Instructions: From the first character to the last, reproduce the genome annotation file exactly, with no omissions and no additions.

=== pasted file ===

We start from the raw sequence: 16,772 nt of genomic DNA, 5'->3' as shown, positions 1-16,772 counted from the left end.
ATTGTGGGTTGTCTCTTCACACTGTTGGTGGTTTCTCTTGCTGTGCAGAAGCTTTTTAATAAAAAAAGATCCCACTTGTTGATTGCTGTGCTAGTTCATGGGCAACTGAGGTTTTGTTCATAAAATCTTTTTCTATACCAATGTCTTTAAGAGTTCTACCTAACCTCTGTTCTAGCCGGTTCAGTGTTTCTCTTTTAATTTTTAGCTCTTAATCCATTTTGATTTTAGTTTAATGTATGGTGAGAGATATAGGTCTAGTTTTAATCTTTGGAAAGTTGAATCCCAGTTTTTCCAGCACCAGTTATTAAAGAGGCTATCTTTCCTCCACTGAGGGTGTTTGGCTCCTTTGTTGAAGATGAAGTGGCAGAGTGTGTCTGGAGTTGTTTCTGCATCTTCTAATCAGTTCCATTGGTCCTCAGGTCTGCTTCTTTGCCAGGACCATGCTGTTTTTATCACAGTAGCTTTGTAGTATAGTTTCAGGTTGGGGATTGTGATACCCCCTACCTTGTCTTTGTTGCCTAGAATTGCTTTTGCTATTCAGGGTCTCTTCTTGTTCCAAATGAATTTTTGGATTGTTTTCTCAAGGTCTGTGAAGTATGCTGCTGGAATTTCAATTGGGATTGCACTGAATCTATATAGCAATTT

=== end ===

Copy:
We start from the raw sequence: 16,772 nt of genomic DNA, 5'->3' as shown, positions 1-16,772 counted from the left end.
ATTGTGGGTTGTCTCTTCACACTGTTGGTGGTTTCTCTTGCTGTGCAGAAGCTTTTTAATAAAAAAAGATCCCACTTGTTGATTGCTGTGCTAGTTCATGGGCAACTGAGGTTTTGTTCATAAAATCTTTTTCTATACCAATGTCTTTAAGAGTTCTACCTAACCTCTGTTCTAGCCGGTTCAGTGTTTCTCTTTTAATTTTTAGCTCTTAATCCATTTTGATTTTAGTTTAATGTATGGTGAGAGATATAGGTCTAGTTTTAATCTTTGGAAAGTTGAATCCCAGTTTTTCCAGCACCAGTTATTAAAGAGGCTATCTTTCCTCCACTGAGGGTGTTTGGCTCCTTTGTTGAAGATGAAGTGGCAGAGTGTGTCTGGAGTTGTTTCTGCATCTTCTAATCAGTTCCATTGGTCCTCAGGTCTGCTTCTTTGCCAGGACCATGCTGTTTTTATCACAGTAGCTTTGTAGTATAGTTTCAGGTTGGGGATTGTGATACCCCCTACCTTGTCTTTGTTGCCTAGAATTGCTTTTGCTATTCAGGGTCTCTTCTTGTTCCAAATGAATTTTTGGATTGTTTTCTCAAGGTCTGTGAAGTATGCTGCTGGAATTTCAATTGGGATTGCACTGAATCTATATAGCAATTT